Saturday, February 21, 2009

Silwan Profile 2: Family of 43

A large part of my internship at Rabbis for Human Rights has become creating home profiles for homes that are under demolition order. My second day of home profiling in Silwan took me to the home of the Abu-Naj family. This family's story is a tough one. They have 43 people living in their house. (This includes two brothers, a sister and all of their children and grandchildren). Their family moved into the house after the 1948 war, when they were forced to leave their former homes in West Jerusalem. Since then they have been paying rent to a man who recently died. Upon his death, a Jewish* settler family claimed the house as being theirs (from before the 1948 conflict I suppose). They refuse to take rent payments or offers to buy the house from the Palestinian family and demand that they leave the house. To further complicate matters, because of their large and growing family, the Abu-Naj's have added on several rooms to the original structure of the house. After the settler family made a claim on the house, the government issued a demolition order on the parts of the house that were not part of the original structure, saying that it was built without a building permit (Arabs are essentially NEVER given building permits by the government to build in Jerusalem, so almost all houses are built without permits - in fact, pretty much the entire neighborhood of Silwan is under demolition order because of this). And to even FURTHER complicate matters, the settler family that is claiming the house says that the house itself has some sort of religious significance and therefore has even more reason to not be a home to this family. Eek.

Here is the head of the household with two of his grandchildren. He painted the room himself and says that he likes to go there to pray and be alone (with 43 people in the house this is a rare space).

This is Fakhri, a community leader and my contact/translator in Silwan. He picks me and the other volunteers up at the entrance of the neighborhood and walks with us to the homes that we are profiling. (Thank goodness or I would probably STILL be wandering around lost). Unfortunately, his home is also under demolition order. It is in his home that I participated in my first interview and profile.
Each interview cannot start without 2 or 3 wonderful cups of mint tea (with lots of sugar) and cannot continue without a VERY THICK cup of coffee (complete with a pile of grounds at the bottom of each cup). I have never, ever liked coffee, but I have learned to breathe deeply and get enough of it down (after pouring in about 4 spoonfuls of sugar) to be polite. I learned that drinking it quickly is a big mistake as then I am just given another cup. Slow sipping is key. Needless to say, each interview ends with me on a sugar and caffiene high.

This interview was hard, as I could tell right away that they would have a very tough case and if everything continues at the status quo, will lose their house. It is hard to sit and get to know these people and experience their hospitality and see their love for their home and family and realize that in a week or less, their home may be rubble and they will either be forced to crowd in with neighbors or be on the street. That said, at the end of this interview, I got a special treat because two of the grandchildren who live in the home peeked in the door to visit. They are beautiful and animated children who were especially excited about seeing their images on my camera. I look at these pictures and hope.. I don't even know for what exactly. For peace? For them to learn to forgive and coexist despite what has happened in their pasts and present? For them to value and to be valued as humans instead of by ethnicity, religion or race? For them to be blessed with extra heapings of resilience and optimism?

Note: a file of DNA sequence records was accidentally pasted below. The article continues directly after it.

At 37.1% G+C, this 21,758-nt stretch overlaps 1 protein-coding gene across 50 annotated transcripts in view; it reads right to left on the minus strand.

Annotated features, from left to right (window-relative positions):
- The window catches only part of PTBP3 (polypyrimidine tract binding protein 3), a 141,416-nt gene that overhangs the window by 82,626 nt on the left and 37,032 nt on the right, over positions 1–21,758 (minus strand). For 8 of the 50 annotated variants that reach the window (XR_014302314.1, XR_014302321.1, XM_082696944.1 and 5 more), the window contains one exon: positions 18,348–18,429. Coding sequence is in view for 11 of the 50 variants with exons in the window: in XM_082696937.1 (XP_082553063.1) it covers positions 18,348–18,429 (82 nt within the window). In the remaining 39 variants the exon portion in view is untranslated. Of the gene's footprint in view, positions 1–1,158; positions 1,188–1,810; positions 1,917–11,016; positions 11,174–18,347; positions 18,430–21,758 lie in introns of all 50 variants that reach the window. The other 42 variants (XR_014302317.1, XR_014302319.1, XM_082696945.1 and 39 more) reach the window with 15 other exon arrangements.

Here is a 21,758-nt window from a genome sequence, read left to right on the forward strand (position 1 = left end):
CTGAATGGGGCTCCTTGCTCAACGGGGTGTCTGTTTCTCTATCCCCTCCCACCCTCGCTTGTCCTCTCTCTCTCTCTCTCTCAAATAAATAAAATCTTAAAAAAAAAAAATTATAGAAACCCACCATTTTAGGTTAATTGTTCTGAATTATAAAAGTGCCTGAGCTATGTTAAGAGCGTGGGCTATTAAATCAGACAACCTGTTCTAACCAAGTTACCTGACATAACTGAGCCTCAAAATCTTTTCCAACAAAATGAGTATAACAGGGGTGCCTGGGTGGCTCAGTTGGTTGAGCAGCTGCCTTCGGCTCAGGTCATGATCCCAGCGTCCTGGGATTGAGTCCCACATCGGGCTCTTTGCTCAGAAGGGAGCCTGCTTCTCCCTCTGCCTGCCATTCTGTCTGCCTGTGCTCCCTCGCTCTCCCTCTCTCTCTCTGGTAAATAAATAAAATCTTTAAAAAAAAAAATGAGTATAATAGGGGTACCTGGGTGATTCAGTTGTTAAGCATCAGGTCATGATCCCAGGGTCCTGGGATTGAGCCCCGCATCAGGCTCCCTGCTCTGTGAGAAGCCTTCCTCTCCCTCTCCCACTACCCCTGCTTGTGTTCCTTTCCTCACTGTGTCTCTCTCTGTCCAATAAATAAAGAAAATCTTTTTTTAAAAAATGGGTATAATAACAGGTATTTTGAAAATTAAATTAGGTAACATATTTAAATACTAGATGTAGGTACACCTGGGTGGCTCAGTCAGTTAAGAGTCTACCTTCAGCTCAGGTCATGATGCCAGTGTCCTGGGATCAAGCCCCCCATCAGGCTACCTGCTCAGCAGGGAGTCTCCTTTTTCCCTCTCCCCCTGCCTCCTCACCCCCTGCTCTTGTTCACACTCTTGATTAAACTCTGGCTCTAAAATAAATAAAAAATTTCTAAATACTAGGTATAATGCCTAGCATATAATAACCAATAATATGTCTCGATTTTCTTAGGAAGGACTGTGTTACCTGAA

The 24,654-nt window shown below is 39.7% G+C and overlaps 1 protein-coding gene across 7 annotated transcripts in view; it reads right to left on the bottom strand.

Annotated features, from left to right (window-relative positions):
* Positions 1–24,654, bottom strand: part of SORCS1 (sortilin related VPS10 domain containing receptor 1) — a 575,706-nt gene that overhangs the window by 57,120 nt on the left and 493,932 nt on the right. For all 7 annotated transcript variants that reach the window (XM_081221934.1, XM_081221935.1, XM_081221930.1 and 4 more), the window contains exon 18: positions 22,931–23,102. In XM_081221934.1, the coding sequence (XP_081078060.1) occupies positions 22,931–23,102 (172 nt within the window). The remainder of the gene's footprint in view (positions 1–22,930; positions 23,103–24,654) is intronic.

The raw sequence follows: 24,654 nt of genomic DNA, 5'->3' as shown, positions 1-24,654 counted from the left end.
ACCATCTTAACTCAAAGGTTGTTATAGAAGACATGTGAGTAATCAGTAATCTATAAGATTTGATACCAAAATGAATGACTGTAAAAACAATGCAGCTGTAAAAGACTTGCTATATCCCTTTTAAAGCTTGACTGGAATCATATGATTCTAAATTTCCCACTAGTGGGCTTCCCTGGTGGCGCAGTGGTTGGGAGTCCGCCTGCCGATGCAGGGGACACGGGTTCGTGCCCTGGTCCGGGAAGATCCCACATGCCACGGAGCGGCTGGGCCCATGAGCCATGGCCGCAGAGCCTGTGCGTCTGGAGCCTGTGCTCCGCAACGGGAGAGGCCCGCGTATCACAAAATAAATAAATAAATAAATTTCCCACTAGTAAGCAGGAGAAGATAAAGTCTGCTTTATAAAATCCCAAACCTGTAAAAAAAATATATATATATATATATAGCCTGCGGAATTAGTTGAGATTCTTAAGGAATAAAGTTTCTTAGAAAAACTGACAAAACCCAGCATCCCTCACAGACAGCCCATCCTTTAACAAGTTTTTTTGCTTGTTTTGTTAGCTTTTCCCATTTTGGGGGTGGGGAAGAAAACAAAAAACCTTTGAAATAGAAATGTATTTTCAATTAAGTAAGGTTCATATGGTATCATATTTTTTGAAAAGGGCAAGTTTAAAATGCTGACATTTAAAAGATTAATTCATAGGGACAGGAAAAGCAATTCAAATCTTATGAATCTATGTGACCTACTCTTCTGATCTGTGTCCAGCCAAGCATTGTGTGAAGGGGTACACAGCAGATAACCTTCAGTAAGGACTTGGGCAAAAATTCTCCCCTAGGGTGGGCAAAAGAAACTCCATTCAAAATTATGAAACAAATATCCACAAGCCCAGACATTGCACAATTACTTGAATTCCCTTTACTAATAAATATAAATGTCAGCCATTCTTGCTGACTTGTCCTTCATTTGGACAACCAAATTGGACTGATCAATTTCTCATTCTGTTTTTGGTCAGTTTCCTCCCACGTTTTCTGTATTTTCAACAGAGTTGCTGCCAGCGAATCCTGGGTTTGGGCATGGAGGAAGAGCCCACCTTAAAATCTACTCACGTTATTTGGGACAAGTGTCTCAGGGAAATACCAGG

*Note: This does not mean that all Jews in Jerusalem do the things or believe in the things that this particular settler family is doing. In fact, the vast, vast majority would not. Even further, there are many Jews in Jerusalem (including my organization Rabbis for Human Rights and most of my Jewish friends and people I interact with daily) who outright condemn that this is happening. This has nothing to do with Jews vs. non-Jews, or even Israelis vs. non-Israelis. It is an extremist attitude that unfortunately a few powerful people and families have adopted, and even more unfortunately, that the government has not stopped. One of the most shocking things that I have learned is that many (if not most) people (even in Jerusalem) do not know that this is happening, or if they do know, they do not know the extent of it or its affect on the individuals, families and communities.

1 comment:

Victor said...

It's hard to hear of this happening. I wonder if there are NGO's that care for people who have been evicted to the street with nowhere to go. It's hard for me to imagine that people in Jerusalem don't know about it.